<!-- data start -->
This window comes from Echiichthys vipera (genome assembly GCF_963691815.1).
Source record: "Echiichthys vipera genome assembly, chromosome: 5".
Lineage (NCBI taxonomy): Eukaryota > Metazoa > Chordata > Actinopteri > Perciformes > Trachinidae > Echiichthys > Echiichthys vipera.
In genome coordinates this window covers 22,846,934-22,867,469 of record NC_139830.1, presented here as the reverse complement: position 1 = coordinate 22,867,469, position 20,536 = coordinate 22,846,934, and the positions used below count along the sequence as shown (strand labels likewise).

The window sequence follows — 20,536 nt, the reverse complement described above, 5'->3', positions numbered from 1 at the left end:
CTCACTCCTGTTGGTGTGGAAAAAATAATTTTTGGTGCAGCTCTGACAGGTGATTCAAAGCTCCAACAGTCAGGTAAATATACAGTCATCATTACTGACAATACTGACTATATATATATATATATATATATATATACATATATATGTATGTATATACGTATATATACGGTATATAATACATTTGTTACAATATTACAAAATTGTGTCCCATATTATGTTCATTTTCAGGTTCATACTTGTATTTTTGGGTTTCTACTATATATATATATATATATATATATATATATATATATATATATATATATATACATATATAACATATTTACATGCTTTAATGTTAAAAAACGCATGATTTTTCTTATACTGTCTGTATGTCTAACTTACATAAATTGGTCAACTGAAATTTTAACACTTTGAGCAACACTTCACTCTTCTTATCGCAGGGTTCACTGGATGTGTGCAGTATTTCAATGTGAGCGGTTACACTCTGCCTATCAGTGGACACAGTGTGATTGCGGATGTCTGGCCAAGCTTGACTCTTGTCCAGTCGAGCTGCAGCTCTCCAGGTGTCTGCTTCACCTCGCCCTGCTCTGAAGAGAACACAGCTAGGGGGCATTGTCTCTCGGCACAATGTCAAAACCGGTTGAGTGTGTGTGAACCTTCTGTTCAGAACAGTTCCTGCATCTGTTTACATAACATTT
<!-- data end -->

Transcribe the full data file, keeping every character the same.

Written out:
This window comes from Echiichthys vipera (genome assembly GCF_963691815.1).
Source record: "Echiichthys vipera genome assembly, chromosome: 5".
Lineage (NCBI taxonomy): Eukaryota > Metazoa > Chordata > Actinopteri > Perciformes > Trachinidae > Echiichthys > Echiichthys vipera.
In genome coordinates this window covers 22,846,934-22,867,469 of record NC_139830.1, presented here as the reverse complement: position 1 = coordinate 22,867,469, position 20,536 = coordinate 22,846,934, and the positions used below count along the sequence as shown (strand labels likewise).

The window sequence follows — 20,536 nt, the reverse complement described above, 5'->3', positions numbered from 1 at the left end:
CTCACTCCTGTTGGTGTGGAAAAAATAATTTTTGGTGCAGCTCTGACAGGTGATTCAAAGCTCCAACAGTCAGGTAAATATACAGTCATCATTACTGACAATACTGACTATATATATATATATATATATATATATACATATATATGTATGTATATACGTATATATACGGTATATAATACATTTGTTACAATATTACAAAATTGTGTCCCATATTATGTTCATTTTCAGGTTCATACTTGTATTTTTGGGTTTCTACTATATATATATATATATATATATATATATATATATATATATATATATATATACATATATAACATATTTACATGCTTTAATGTTAAAAAACGCATGATTTTTCTTATACTGTCTGTATGTCTAACTTACATAAATTGGTCAACTGAAATTTTAACACTTTGAGCAACACTTCACTCTTCTTATCGCAGGGTTCACTGGATGTGTGCAGTATTTCAATGTGAGCGGTTACACTCTGCCTATCAGTGGACACAGTGTGATTGCGGATGTCTGGCCAAGCTTGACTCTTGTCCAGTCGAGCTGCAGCTCTCCAGGTGTCTGCTTCACCTCGCCCTGCTCTGAAGAGAACACAGCTAGGGGGCATTGTCTCTCGGCACAATGTCAAAACCGGTTGAGTGTGTGTGAACCTTCTGTTCAGAACAGTTCCTGCATCTGTTTACATAACATTT